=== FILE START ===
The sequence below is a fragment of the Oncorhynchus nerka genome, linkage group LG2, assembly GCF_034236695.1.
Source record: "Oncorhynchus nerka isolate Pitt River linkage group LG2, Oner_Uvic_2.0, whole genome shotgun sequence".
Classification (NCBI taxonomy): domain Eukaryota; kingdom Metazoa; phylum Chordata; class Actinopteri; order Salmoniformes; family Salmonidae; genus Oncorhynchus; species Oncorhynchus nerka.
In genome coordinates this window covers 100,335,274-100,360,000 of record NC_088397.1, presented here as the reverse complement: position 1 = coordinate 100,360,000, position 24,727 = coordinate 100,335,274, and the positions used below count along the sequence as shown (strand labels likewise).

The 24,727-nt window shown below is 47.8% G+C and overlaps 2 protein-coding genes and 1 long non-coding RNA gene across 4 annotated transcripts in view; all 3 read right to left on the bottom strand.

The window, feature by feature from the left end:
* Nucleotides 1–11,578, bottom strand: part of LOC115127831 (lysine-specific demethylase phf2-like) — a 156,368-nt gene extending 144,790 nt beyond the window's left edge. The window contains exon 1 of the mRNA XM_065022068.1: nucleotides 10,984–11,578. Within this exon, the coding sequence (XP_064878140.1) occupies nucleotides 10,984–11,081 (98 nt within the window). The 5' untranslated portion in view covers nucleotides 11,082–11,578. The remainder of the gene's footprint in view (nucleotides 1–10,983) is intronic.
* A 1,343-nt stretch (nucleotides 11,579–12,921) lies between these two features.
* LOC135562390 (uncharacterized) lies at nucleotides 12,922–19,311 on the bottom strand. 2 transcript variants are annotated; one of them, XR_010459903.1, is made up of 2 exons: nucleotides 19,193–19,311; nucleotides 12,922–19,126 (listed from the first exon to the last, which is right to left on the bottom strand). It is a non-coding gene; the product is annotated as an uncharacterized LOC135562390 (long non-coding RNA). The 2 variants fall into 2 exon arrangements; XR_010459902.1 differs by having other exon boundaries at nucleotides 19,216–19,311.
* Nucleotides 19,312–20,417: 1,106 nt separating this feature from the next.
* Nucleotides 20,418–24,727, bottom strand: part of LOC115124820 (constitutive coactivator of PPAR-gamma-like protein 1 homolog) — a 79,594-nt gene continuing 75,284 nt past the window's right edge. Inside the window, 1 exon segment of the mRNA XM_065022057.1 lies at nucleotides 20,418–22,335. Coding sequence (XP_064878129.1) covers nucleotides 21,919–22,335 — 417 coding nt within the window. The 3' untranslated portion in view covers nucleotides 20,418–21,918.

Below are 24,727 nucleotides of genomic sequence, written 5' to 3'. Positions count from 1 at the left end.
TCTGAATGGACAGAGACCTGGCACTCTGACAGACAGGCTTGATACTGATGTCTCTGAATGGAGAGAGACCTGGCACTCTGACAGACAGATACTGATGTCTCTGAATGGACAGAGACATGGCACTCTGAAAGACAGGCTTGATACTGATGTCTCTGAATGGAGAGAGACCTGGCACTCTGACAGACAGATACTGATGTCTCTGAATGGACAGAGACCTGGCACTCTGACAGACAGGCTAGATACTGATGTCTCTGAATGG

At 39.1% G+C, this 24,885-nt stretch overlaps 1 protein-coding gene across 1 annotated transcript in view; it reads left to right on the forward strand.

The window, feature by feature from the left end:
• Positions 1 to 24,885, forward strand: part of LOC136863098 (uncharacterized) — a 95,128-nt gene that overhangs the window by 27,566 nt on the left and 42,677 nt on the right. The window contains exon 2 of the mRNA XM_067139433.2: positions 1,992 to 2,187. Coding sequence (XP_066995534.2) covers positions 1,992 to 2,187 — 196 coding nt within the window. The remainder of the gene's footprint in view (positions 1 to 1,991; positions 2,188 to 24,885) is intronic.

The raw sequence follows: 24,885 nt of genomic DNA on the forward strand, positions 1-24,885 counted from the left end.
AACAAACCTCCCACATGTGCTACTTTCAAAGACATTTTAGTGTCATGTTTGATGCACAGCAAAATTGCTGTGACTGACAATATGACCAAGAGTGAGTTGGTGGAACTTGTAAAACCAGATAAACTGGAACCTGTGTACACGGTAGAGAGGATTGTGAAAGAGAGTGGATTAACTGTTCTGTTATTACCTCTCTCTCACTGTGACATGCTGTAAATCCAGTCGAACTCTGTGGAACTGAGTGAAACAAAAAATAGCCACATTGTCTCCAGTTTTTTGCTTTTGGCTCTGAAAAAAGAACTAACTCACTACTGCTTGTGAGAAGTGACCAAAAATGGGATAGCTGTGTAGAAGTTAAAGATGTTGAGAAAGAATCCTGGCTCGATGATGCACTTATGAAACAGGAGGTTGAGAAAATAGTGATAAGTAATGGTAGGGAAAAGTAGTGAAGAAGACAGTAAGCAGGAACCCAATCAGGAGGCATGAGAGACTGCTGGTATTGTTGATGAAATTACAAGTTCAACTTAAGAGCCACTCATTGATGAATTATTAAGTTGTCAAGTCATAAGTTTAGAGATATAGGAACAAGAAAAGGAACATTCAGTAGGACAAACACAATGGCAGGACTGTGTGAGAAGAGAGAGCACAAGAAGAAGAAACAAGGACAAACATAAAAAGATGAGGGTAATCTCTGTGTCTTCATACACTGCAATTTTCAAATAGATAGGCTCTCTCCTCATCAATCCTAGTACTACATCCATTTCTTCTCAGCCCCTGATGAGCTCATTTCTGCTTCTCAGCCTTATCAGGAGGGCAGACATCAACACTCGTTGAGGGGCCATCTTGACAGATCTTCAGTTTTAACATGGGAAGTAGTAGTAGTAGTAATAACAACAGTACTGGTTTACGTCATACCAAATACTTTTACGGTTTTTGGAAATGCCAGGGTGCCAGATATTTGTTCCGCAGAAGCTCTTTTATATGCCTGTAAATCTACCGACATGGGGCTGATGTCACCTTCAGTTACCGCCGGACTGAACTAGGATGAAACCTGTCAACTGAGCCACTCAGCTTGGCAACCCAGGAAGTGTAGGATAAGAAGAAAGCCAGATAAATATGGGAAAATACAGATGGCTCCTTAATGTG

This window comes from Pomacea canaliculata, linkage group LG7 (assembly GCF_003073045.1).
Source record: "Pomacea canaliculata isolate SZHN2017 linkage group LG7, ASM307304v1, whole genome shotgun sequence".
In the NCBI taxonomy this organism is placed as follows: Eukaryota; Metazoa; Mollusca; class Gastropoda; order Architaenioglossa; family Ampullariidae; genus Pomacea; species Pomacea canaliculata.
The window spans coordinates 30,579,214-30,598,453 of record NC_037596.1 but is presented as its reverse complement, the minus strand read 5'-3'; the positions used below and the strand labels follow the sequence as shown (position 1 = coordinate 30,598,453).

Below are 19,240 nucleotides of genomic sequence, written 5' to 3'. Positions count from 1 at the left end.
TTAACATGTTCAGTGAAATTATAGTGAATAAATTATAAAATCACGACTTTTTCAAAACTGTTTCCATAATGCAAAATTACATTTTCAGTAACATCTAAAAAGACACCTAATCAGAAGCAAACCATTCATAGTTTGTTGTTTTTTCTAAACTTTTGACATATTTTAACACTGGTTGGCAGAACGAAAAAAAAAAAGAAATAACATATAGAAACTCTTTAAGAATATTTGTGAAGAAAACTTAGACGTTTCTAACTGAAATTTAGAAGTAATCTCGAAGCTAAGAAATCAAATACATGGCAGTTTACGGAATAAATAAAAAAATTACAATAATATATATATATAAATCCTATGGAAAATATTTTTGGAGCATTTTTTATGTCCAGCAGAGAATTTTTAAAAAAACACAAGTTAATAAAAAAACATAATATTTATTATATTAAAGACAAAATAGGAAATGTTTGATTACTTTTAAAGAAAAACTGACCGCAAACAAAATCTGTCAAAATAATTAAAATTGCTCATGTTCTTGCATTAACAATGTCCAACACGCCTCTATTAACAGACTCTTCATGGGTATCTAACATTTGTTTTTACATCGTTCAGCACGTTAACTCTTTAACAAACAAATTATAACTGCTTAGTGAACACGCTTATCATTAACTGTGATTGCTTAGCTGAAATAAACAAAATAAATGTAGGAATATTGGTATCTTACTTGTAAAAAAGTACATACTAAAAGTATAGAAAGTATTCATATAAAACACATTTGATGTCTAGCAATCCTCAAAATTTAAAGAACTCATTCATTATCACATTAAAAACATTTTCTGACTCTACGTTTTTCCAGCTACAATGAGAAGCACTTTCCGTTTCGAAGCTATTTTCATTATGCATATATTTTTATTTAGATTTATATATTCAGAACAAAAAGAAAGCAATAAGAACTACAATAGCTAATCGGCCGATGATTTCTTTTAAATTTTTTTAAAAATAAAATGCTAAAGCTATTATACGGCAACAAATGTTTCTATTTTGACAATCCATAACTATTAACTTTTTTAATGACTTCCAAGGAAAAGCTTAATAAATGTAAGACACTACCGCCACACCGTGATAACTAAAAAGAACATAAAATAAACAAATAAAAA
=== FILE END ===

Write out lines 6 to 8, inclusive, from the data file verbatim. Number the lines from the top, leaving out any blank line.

The window, feature by feature from the left end:
* Nucleotides 1–11,578, bottom strand: part of LOC115127831 (lysine-specific demethylase phf2-like) — a 156,368-nt gene extending 144,790 nt beyond the window's left edge. The window contains exon 1 of the mRNA XM_065022068.1: nucleotides 10,984–11,578. Within this exon, the coding sequence (XP_064878140.1) occupies nucleotides 10,984–11,081 (98 nt within the window). The 5' untranslated portion in view covers nucleotides 11,082–11,578. The remainder of the gene's footprint in view (nucleotides 1–10,983) is intronic.
* A 1,343-nt stretch (nucleotides 11,579–12,921) lies between these two features.